Defendant in Minn. Somali case gets own interpreter
Minneapolis (AP) — A Somali man accused of helping finance fighters for the terror group al-Shabab will be allowed to have his own court interpreter.
Attorneys for Mahamud Said Omar say their client speaks a different dialect of Somali and is entitled to an interpreter who speaks his native language.
Chief U.S. District Judge Michael Davis granted the request Friday.
Prosecutors had objected, saying Omar gave interviews in custody that show he was "perfectly fluent" in what's often called the standard Somali dialect.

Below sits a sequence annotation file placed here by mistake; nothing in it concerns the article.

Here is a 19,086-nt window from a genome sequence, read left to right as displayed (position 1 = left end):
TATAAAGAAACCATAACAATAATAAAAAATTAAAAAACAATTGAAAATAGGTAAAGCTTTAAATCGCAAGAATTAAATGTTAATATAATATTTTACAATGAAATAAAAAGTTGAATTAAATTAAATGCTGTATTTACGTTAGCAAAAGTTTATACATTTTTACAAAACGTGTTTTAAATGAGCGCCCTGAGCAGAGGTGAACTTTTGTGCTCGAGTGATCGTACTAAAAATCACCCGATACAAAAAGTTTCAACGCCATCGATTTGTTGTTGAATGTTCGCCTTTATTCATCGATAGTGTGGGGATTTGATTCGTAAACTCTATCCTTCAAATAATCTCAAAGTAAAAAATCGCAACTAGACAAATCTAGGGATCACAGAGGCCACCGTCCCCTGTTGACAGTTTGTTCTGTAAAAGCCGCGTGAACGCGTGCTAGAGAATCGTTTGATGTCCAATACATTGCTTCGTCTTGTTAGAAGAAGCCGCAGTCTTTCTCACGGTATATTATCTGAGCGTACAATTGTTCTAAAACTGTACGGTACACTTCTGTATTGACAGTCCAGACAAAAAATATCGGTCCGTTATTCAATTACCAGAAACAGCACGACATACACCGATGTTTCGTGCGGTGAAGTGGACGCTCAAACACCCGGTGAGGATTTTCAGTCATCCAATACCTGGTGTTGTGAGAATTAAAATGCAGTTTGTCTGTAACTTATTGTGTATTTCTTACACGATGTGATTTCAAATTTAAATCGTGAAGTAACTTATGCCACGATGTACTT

Omar was arrested in the Netherlands in 2009 and extradited to the United States in August. He faces five counts in the U.S. government's investigation into the recruitment of at least 21 men who authorities believe left Minnesota to join al-Shabab in Somalia.
His family has said he is innocent.
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